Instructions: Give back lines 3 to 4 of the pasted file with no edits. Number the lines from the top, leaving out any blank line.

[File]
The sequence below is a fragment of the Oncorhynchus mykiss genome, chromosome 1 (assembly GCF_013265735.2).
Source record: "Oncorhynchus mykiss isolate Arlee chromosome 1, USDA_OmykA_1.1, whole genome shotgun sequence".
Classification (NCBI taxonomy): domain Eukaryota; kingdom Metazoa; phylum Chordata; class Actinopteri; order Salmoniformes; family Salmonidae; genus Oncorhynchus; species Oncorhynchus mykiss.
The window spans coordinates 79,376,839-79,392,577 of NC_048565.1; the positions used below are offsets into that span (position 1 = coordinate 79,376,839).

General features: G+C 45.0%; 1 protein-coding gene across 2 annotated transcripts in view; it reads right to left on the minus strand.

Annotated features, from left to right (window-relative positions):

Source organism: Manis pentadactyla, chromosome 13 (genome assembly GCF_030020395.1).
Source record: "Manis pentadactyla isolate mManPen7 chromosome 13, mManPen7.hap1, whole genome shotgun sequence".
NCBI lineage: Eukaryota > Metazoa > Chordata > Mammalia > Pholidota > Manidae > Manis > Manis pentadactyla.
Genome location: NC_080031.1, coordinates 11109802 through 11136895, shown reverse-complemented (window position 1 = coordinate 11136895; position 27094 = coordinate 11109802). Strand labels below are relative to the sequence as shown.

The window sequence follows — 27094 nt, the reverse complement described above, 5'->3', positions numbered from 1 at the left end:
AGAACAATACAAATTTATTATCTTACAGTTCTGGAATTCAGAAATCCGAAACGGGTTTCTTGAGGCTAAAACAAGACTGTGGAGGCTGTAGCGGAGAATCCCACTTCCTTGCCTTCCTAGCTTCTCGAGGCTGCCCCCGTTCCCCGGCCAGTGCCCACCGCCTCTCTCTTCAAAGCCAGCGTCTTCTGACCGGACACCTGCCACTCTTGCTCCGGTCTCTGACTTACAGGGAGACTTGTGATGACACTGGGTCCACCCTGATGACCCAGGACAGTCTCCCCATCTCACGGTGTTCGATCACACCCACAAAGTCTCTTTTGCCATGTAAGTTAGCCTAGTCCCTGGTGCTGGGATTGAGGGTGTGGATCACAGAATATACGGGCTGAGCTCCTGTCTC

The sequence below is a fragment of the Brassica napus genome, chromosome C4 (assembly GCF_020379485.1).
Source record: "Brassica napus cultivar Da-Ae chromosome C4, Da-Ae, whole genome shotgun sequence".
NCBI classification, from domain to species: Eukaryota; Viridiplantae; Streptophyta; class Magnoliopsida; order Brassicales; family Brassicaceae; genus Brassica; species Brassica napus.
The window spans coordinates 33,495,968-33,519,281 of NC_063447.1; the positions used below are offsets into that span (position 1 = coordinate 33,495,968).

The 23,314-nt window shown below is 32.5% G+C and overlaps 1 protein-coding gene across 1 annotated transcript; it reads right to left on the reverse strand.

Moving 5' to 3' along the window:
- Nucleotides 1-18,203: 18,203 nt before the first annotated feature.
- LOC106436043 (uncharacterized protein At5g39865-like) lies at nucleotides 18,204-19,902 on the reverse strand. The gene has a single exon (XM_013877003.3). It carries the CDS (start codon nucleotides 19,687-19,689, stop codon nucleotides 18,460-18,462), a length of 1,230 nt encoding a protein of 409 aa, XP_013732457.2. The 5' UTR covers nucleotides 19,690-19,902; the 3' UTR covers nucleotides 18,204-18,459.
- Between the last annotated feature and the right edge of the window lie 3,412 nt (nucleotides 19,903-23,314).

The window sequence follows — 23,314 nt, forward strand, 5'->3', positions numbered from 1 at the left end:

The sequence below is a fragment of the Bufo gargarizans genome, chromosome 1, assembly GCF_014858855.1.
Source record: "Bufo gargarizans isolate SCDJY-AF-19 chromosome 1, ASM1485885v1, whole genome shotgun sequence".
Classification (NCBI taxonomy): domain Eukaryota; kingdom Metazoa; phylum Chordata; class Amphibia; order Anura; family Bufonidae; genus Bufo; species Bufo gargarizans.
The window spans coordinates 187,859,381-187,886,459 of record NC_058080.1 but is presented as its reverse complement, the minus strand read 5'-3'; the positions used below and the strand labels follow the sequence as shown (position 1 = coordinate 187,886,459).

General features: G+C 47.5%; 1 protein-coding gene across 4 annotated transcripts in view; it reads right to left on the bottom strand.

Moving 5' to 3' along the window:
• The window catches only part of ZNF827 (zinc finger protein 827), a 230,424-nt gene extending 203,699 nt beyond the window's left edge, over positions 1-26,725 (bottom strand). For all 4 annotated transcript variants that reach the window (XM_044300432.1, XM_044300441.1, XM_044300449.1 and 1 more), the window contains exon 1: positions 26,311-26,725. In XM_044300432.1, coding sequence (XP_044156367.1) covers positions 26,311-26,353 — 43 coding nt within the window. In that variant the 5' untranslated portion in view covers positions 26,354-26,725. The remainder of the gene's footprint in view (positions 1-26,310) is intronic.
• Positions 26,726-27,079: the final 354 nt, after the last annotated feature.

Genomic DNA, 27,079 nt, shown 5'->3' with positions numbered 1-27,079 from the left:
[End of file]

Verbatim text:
Classification (NCBI taxonomy): domain Eukaryota; kingdom Metazoa; phylum Chordata; class Actinopteri; order Salmoniformes; family Salmonidae; genus Oncorhynchus; species Oncorhynchus mykiss.
The window spans coordinates 79,376,839-79,392,577 of NC_048565.1; the positions used below are offsets into that span (position 1 = coordinate 79,376,839).